Unfortunately, this one isn’t fake news. Recently the Washington Post reported on a fake doctor who got ten years in prison for killing a woman with toxic butt injections. They’re referring to the Florida case of Oneal Ron Morris, who pled no contest to manslaughter and practicing without a license. Over the course of a three-year period from 2007 to 2011, Morris injected patient Shatarka Nuby ten times with a mixture of cement, mineral oil, bathroom caulking, and Fix-a-Flat tire sealant. In 2011, the Post reports, Nuby wrote to the Florida Department of Health, stating that her buttocks had hardened and turned black. In March 2012, Nuby died; a medical examiner found the official cause of death to be respiratory failure from “massive systemic silicone migration” from injections in Nuby’s buttocks and hips.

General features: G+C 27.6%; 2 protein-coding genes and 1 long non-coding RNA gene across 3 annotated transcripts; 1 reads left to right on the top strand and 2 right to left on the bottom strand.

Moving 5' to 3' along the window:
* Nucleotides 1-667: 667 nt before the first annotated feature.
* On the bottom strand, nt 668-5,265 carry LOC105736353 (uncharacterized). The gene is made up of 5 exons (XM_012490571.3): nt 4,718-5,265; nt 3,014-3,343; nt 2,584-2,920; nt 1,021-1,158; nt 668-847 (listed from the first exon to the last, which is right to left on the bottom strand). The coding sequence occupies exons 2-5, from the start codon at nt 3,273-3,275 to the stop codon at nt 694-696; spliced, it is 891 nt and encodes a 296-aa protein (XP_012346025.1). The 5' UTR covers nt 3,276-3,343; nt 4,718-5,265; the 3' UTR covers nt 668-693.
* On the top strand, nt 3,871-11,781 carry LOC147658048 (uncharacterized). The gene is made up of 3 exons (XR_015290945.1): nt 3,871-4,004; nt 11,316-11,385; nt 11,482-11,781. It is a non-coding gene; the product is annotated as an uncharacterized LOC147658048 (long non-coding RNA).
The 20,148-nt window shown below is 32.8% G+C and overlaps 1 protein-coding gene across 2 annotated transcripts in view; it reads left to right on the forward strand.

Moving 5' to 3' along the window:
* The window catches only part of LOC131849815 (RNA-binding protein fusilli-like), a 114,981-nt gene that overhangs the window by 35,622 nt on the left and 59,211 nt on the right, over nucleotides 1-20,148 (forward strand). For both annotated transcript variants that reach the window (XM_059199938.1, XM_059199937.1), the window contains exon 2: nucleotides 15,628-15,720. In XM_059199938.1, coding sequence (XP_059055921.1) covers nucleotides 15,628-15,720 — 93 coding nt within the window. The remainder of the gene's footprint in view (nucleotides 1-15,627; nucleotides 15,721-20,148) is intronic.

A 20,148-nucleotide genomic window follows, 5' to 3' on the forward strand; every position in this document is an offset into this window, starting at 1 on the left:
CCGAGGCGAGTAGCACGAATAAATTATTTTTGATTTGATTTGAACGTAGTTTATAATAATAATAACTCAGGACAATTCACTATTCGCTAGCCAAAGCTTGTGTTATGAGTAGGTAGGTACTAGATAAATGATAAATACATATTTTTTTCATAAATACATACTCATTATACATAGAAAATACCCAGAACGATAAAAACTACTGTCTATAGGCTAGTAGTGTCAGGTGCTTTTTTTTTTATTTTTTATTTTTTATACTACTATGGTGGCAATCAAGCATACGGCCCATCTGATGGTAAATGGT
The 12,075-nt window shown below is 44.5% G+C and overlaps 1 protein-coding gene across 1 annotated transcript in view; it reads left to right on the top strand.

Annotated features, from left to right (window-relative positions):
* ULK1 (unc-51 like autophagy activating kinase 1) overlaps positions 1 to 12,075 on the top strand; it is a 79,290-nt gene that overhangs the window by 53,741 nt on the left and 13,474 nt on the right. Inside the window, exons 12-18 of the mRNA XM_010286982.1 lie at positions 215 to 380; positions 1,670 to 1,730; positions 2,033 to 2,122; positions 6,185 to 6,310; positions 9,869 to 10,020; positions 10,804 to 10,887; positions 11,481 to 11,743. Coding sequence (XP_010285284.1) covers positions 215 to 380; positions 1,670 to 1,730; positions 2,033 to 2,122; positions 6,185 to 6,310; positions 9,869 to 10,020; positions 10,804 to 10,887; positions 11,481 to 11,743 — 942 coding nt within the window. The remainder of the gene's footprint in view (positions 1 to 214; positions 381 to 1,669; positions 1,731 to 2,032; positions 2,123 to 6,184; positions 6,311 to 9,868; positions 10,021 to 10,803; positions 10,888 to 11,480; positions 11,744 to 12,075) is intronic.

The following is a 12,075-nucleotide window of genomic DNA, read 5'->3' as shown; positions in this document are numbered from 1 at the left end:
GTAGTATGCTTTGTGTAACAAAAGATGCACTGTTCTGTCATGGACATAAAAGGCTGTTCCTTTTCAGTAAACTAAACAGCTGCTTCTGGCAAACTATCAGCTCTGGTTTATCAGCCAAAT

Morris, who is and was unlicensed and unaccredited, is also unremorseful. “I’ve been found guilty by the media and outside sources based on lies,” she said in a statement to the court. “I have never ever or would dare ever to inject or have injected any human with any type of unknown substance.” Of course, that flies in the face of every fact the court uncovered.

The Morris case is sensational, deeply sad, and scary. But it also begs the question: Are any butt implants or injections safe at all? And how on earth can you tell the difference between the good, the bad, and the ones that are made from junk you could buy at Home Depot?